Should students be taught how to read a text? Account of a reflexive practice approach to reading used by teachers of various subjects





BÉLEC, Catherine
En collaboration avec : Julie Myre-Bisaillon, Julie Roberge et Alexandre Buysse

Some studies lament that 19.4 percent of university graduates born in Quebec lack an adequate literacy level to function effectively in society. A person with inadequate literacy to function in society might be a good reader of novels but incapable of understanding an instruction manual; or might be able to read an article, but unable to make a critical judgment on its reliability. Yet when we want our students to learn through the texts we assign them to read, regardless of the discipline we expect them to have a sufficient level of literacy to achieve the expected transfer. Unfortunately, the hard reality seems quite different: many teachers comment on the difficulties faced by some students when accessing knowledge through reading, and not just in French-language courses. Aware of this problem, six teachers at Cégep Gérald-Godin, from various disciplines, agreed to take part in a project to promote the development of self-regulation in their students’ reading. While the project is still in its early stages, it is already clear that the approach is engaging participants in a process of reflecting on their own relationship with reading and its use with their students as a learning tool. The article presents a few highlights of the reflexive approach taken by these teachers, as well as the questions and issues it has raised. It also offers a few paths for action by teachers interested in improving the pedagogical potential of learning activities through reading assigned to their students.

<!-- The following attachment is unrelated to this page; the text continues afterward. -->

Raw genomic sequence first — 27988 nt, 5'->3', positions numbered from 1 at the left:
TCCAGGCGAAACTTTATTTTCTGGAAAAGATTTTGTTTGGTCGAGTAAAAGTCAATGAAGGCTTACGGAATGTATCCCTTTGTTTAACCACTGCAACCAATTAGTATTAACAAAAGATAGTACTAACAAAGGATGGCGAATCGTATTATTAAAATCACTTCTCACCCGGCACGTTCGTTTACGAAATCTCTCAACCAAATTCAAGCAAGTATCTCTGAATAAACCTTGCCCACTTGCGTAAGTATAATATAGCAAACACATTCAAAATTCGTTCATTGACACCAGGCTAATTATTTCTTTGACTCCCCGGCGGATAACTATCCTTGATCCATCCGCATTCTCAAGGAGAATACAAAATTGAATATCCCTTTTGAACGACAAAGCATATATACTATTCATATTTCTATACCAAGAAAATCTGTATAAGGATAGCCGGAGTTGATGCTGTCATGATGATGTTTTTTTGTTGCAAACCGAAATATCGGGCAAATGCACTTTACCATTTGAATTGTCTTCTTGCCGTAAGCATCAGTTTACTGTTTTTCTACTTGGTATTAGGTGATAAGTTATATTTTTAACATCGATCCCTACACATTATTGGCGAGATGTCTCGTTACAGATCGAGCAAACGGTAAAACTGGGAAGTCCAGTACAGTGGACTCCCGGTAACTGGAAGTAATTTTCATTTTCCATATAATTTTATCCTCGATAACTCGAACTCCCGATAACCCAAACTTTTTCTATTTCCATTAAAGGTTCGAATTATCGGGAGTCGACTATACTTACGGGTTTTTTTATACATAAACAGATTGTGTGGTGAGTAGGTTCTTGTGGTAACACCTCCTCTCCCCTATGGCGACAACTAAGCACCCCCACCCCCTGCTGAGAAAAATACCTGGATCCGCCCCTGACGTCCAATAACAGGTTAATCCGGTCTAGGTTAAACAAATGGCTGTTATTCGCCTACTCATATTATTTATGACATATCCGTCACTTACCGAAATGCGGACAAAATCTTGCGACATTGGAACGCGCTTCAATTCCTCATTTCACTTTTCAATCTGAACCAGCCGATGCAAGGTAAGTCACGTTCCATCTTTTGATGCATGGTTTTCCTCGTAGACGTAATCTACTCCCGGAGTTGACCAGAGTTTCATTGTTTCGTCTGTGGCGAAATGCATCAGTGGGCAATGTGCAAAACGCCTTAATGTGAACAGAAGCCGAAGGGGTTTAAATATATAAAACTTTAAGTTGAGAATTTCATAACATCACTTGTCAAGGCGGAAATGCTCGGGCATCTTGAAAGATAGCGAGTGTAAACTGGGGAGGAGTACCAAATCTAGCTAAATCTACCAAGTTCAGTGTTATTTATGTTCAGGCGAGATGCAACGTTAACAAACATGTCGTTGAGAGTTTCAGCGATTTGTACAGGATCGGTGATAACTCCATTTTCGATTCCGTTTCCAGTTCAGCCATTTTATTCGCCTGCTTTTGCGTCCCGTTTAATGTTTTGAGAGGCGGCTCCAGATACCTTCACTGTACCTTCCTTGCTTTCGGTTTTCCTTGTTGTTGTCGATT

The AQPC acknowledges the financial support, in 2014-2015, of the Government of Canada through Canadian Heritage, Canada Periodical Fund, Business Innovation component.

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